Chinese Law Prof Blog

Editor: Donald C. Clarke
George Washington University Law School

Tuesday, August 21, 2012

More on sentence reductions and a little on the Gu Kailai case

In an earlier post on sentence reductions, I expressed puzzlement that a 2011 Supreme People’s Court directive seemed to go directly against a rule established by the National People’s Congress Standing Committee just a few months earlier. Two contributors to the Chinalaw listserv, Pamela Phan and Susan Trevaskes, have suggested answers to my puzzlement: the SPC directive doesn’t apply to people who have been declared subject to only limited sentence reduction. This makes sense to me. Putting it all together, then, this is how I see the Chinese rules on sentence reduction for good behavior (meaning “establishing merit” or repentance, both as defined in relevant documents). Please note that the following discussion doesn’t apply to sentence reduction based on other things, such as medical parole.

  1. As a general principle, any sentence can be reduced for good behavior. Life sentences can be reduced down as far as 13 years of actual time served, and non-life (“fixed-term”) sentences can be reduced down as far as half of the original sentence in actual time served (Criminal Law, Art. 78). Note that a non-life sentence of imprisonment can’t exceed 15 years for a single crime and 20 years for multiple crimes. The timing issue is a little bit confusing, because Art. 80 of the Criminal Law says that when a life sentence is reduced to a fixed-term sentence, you start counting the fixed term from the date of the commutation. But counting that way seems inconsistent with Article 78’s notion of “actual time served” (实际执行的刑期).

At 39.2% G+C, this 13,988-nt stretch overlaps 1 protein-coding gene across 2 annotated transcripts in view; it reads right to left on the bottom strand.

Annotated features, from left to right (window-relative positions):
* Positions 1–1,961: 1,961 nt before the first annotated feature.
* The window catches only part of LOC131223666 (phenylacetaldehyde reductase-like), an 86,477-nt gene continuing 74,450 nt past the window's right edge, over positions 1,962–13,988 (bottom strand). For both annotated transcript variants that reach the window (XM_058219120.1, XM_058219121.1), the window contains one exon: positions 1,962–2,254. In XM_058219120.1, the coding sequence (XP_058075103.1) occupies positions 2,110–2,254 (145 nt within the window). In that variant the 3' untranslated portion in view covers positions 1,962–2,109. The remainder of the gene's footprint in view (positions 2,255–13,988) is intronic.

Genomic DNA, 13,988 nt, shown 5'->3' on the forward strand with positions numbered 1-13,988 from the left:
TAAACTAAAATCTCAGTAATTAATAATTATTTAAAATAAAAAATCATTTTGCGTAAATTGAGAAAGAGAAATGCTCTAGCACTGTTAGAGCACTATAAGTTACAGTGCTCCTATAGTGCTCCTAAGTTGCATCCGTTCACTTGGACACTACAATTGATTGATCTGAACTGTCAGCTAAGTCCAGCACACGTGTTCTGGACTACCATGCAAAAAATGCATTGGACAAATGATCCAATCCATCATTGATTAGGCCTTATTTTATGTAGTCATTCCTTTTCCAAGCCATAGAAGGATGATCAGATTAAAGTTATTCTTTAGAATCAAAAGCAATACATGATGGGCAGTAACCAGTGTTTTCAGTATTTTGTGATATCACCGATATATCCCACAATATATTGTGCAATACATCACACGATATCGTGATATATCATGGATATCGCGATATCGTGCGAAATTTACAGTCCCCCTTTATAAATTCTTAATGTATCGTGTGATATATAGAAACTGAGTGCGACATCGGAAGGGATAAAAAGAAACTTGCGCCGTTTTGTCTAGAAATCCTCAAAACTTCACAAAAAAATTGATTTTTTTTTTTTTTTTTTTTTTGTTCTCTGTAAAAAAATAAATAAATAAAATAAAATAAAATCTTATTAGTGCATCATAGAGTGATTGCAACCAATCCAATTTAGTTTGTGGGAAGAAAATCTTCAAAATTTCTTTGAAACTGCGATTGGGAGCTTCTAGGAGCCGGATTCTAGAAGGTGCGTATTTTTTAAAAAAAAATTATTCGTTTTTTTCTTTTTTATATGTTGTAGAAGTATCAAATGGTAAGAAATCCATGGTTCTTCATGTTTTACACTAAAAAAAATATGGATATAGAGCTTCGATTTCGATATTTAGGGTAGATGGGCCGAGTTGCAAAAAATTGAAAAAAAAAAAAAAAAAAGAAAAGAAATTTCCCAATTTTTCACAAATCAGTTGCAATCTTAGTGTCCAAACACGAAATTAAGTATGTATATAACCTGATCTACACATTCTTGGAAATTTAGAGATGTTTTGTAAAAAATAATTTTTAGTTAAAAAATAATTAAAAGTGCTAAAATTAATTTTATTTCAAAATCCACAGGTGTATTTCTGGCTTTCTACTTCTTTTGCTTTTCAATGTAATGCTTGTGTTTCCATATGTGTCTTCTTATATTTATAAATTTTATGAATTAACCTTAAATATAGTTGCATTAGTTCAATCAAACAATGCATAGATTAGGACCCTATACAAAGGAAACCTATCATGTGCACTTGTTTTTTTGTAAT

2. Life sentences can in no circumstances be reduced below 13 years, counting from the date the life sentence is imposed (2011 SPC directive). This adds clarity to the confusing point highlighted above.
  3. These rules are modified in the case of suspended death sentences that are later commuted.
    1. A suspended death sentence can be commuted to a life sentence or to a fixed-term sentence of 25 years (Criminal Law, Art. 50).
    2. Such commuted sentences are usually eligible for further reduction in the normal way, but actual time served cannot be less than 15 years following the initial commutation (2011 SPC directive, Art. 9, Para. 2) (in other words, 17 years from the date the suspended death sentence is imposed). However
    3. A court may, at the time of sentencing someone to a suspended death sentence where certain crimes are involved (including intentional homicide), declare that any post-commutation reductions in sentence shall be limited (Art. 50, Criminal Law). In that case, actual time served must be either 25 years (where the sentence was commuted to life imprisonment) or 20 years (where it was commuted to 25 years) (Art. 78, Criminal Law). I think that in both cases, one would start counting from the end of the two-year suspended period, but am not sure.

Under this analysis, the 2011 SPC directive does not contradict the provisions of the Criminal Code but does indeed add flesh to them.

I should note that in the Gu Kailai case, she was convicted of intentional homicide, but we haven’t been told that the court imposed any limitations on subsequent commutations. (It could have, but apparently did not.) Therefore, she is eligible for sentence reductions that would ultimately see her free in 17 years. Let me stress again that this analysis ignores the possibilities of her getting out earlier on the grounds of medical parole.

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